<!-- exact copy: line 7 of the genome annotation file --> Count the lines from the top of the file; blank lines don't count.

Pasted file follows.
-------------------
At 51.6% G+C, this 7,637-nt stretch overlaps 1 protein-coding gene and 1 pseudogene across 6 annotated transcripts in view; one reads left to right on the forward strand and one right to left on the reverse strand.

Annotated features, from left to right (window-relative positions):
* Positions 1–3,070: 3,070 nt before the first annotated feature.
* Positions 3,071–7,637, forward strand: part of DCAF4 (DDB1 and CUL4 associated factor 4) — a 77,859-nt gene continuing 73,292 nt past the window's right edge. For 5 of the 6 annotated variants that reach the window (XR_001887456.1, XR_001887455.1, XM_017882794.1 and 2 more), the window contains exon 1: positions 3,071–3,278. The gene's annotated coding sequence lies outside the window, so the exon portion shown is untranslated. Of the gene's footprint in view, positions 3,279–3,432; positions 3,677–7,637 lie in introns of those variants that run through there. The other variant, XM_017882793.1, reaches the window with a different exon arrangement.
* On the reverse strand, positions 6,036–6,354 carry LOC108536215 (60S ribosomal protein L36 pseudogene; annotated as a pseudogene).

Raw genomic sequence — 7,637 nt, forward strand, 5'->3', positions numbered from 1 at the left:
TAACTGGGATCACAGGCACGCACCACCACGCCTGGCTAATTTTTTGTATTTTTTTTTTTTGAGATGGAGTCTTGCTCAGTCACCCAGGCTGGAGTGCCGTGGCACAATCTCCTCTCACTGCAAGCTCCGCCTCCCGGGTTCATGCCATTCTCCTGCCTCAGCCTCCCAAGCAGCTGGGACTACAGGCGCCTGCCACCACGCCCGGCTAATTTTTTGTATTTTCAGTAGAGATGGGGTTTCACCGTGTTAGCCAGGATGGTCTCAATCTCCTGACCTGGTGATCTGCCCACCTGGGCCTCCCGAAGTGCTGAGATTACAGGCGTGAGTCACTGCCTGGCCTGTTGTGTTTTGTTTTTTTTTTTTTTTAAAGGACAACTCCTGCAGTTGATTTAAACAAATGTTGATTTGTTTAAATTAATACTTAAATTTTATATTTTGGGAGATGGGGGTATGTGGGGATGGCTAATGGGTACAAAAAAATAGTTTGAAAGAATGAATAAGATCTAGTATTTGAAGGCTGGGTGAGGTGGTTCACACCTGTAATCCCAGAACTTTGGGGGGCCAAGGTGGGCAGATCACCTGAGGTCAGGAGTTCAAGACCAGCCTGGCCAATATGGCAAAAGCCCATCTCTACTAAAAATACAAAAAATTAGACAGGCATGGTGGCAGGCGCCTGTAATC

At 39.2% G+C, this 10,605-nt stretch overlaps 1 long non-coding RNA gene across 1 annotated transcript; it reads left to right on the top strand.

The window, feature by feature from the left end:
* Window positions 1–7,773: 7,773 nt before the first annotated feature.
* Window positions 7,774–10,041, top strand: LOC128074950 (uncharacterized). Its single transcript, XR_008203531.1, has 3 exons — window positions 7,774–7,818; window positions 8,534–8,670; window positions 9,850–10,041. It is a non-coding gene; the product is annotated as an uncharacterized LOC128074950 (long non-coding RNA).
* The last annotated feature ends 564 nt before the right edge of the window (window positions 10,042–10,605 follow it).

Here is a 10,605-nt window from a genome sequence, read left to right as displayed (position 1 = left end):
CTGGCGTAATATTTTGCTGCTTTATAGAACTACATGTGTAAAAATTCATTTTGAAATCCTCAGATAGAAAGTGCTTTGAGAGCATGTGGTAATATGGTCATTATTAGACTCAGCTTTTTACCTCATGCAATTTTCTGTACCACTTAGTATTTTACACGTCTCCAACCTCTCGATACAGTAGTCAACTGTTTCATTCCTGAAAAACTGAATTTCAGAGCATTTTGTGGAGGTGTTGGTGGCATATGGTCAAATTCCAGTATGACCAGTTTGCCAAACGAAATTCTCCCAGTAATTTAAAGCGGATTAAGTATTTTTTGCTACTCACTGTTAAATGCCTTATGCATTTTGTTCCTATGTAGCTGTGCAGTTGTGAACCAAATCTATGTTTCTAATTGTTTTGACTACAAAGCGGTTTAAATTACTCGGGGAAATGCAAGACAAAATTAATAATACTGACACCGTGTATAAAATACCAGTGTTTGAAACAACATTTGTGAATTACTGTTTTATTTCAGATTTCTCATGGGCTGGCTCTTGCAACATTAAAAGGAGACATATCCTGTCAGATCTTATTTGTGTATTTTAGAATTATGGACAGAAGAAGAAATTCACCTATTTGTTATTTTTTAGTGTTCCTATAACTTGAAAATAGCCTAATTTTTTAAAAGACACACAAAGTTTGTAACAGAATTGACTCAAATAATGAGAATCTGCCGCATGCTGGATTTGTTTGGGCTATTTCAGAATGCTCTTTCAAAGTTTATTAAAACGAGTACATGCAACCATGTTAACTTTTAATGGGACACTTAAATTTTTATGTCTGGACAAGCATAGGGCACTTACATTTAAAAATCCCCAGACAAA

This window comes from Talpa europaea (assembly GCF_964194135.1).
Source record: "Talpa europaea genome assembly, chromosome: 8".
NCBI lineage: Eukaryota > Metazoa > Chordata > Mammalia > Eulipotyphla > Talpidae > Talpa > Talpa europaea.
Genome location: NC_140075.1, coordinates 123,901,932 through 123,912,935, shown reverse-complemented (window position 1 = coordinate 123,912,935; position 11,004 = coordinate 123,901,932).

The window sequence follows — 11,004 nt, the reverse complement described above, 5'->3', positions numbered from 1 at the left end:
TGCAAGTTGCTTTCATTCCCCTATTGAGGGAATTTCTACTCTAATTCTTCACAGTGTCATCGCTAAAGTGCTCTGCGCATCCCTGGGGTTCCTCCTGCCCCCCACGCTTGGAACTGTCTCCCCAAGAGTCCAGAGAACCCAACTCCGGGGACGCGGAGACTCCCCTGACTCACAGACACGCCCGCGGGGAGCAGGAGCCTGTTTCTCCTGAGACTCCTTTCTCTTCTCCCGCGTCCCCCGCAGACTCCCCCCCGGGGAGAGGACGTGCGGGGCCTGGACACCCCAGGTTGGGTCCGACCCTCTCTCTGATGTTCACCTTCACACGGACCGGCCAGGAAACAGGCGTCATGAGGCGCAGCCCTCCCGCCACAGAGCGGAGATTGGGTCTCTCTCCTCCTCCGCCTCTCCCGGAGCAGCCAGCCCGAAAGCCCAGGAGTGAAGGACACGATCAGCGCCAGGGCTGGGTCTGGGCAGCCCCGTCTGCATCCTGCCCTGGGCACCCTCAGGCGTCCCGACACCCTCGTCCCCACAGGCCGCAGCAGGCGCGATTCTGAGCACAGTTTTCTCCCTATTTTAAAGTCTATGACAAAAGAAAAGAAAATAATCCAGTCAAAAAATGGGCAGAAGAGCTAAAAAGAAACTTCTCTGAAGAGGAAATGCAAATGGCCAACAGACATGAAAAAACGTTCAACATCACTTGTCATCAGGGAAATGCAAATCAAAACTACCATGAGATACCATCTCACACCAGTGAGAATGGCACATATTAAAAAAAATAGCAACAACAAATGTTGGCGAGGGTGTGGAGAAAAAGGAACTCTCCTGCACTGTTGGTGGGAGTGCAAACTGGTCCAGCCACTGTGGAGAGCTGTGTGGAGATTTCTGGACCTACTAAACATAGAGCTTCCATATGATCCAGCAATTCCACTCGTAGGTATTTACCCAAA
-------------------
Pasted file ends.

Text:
TAACTGGGATCACAGGCACGCACCACCACGCCTGGCTAATTTTTTGTATTTTTTTTTTTTGAGATGGAGTCTTGCTCAGTCACCCAGGCTGGAGTGCCGTGGCACAATCTCCTCTCACTGCAAGCTCCGCCTCCCGGGTTCATGCCATTCTCCTGCCTCAGCCTCCCAAGCAGCTGGGACTACAGGCGCCTGCCACCACGCCCGGCTAATTTTTTGTATTTTCAGTAGAGATGGGGTTTCACCGTGTTAGCCAGGATGGTCTCAATCTCCTGACCTGGTGATCTGCCCACCTGGGCCTCCCGAAGTGCTGAGATTACAGGCGTGAGTCACTGCCTGGCCTGTTGTGTTTTGTTTTTTTTTTTTTTTAAAGGACAACTCCTGCAGTTGATTTAAACAAATGTTGATTTGTTTAAATTAATACTTAAATTTTATATTTTGGGAGATGGGGGTATGTGGGGATGGCTAATGGGTACAAAAAAATAGTTTGAAAGAATGAATAAGATCTAGTATTTGAAGGCTGGGTGAGGTGGTTCACACCTGTAATCCCAGAACTTTGGGGGGCCAAGGTGGGCAGATCACCTGAGGTCAGGAGTTCAAGACCAGCCTGGCCAATATGGCAAAAGCCCATCTCTACTAAAAATACAAAAAATTAGACAGGCATGGTGGCAGGCGCCTGTAATC